Reprinted from SSG with permission from Joe (pictured here with Sue Benford).
Joe is a regular reader of this blog.
I recently saw a new book by Josh McDowell, author of Evidence That Demands a Verdict. McDowell has traditionally been skeptical of the Shroud’s authenticity. Ken Stevenson knows him and tried at one point to get McDowell to reconsider all of the evidence. McDowell’s new book is titled (as I remember) Evidences for Christianity: Historical evidences for the Christian Faith. The book is over 600 pages. And how much mention is made of the Shroud? ZERO. But I guess that since he usually makes a point to mention it to debunk it, maybe this is progress?
Speaking of books, I have an update on mine. I should be getting a shipment of books either late next week or in the 1st week of January. But t won’t be on Amazon at that point. The publisher informed me that it will take about another week or so for it to be available there (or barnesandnoble.com or via any bookstore).
Yesterday, I had a short interview on the Frank Beckman show of WJR, Detroit. He seemed pretty knowledgeable on the Shroud for a radio host. One question was how can we know that it was Jesus as opposed to any other crucified victim. I pointed out that there’s no other person in history that we know who was crucified, scourged, crowned with thorns, and pierced in the side. But he emphasized my qualifier, "that we know of." Of course, we don’t have detailed records of Roman crucifixions, but what are the odds that someone else would have had that same treatment? One of the comments to the one of the media stories about the ENEA report was that many people named Jesus would have been crucified and it would be difficult to single out one from another. It is amazing what kind of comments and logic people use to discount the Shroud. I remember a woman on a documentary once saying she didn’t think it was authentic because she didn’t believe a cloth could last that long, "even under the influence of the Lord himself"!!! Not a very powerful Lord. I think it would be interesting to ask people who don’t believe the Shroud is authentic, "What exactly would convince you that the Shroud was the burial cloth of Jesus?" There would probably be as many answers as there are the number of people who are asked. Barrie has said that at one lecture he gave that one person said the Shroud was too perfect to be authentic. Barrie then asked that person if he/she would be convinced if the Shroud was less than perfect and the answer was "no." So we’re at the point where we usually are: most people are going to believe what they want to believe no matter what the evidence is. I guess this one of the reasons the Shroud is so interesting. I think that the ENEA report concluding the Shroud couldn’t have been faked might have a more powerful effect for some than saying the Shroud is authentic (of course some of the articles managed to twist the former into the latter.)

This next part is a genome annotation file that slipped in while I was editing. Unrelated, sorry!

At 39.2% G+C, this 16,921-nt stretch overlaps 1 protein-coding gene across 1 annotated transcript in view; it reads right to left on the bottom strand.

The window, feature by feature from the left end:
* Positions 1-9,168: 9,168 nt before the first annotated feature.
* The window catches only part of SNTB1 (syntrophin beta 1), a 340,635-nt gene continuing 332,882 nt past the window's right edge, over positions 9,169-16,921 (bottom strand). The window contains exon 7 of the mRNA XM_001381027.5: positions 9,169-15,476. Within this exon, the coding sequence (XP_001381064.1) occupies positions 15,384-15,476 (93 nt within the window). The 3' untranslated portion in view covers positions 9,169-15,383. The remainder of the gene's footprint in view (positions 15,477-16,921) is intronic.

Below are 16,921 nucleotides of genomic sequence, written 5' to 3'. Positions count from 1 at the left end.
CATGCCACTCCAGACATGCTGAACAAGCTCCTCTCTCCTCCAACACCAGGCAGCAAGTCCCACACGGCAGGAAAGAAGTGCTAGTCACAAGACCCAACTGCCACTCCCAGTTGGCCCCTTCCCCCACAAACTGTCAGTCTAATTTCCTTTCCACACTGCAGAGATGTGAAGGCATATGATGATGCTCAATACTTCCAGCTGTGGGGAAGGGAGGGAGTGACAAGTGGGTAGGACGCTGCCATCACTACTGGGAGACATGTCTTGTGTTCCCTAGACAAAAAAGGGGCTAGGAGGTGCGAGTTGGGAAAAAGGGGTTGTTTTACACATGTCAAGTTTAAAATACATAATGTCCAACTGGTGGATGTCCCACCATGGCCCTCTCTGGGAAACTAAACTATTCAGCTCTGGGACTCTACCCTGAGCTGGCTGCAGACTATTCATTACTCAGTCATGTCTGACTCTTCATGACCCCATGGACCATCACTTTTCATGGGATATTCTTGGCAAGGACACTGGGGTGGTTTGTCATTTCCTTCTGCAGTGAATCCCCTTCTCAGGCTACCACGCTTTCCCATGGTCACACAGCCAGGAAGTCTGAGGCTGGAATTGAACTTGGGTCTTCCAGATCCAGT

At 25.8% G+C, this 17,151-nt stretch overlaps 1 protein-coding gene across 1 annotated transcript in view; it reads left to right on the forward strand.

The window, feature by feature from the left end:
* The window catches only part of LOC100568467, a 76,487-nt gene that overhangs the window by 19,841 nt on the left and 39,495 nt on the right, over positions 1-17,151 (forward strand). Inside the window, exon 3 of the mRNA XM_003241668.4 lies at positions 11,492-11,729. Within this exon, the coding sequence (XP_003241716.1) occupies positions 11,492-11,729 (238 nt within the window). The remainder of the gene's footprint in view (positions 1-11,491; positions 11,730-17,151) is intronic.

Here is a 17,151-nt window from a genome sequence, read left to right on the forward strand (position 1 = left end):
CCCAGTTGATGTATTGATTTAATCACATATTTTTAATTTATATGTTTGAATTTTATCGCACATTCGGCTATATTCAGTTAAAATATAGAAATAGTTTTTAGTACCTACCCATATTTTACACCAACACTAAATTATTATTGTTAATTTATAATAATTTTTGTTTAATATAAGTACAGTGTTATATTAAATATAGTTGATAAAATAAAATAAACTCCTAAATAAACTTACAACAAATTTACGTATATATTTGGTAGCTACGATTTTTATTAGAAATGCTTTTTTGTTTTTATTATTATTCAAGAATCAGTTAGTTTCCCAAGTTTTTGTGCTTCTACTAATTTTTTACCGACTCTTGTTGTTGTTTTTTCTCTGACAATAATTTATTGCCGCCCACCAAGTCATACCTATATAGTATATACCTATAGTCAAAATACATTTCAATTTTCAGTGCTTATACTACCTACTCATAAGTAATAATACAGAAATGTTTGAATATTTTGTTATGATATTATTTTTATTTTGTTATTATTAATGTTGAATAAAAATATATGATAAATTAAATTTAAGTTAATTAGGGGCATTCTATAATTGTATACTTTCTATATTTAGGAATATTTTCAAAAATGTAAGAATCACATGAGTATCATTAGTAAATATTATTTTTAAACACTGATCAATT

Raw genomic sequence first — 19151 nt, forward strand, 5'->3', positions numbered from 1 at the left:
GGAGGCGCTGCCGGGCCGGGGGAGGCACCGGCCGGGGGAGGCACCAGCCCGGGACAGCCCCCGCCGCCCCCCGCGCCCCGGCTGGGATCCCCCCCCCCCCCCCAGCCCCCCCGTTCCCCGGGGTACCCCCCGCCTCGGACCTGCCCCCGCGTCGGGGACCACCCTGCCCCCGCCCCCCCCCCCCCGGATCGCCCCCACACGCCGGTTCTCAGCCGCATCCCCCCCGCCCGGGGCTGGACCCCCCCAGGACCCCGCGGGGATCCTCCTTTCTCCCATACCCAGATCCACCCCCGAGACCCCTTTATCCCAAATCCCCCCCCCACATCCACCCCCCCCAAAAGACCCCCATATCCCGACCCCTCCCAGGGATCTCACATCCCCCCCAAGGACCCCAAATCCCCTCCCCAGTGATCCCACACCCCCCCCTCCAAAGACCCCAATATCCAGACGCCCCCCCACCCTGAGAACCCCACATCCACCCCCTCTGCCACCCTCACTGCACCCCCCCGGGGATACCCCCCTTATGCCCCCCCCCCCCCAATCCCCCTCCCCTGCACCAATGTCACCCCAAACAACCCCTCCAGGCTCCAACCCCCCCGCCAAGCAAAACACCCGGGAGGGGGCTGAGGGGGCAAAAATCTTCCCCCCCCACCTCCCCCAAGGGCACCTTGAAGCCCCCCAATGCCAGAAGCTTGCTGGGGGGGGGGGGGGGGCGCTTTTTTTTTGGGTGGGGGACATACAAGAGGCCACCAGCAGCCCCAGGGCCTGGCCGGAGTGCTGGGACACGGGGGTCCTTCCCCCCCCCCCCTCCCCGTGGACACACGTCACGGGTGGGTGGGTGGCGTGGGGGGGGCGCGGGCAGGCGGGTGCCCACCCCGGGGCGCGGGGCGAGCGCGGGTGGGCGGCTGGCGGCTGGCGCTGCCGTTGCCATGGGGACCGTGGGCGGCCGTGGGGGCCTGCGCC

Merry Christmas to all.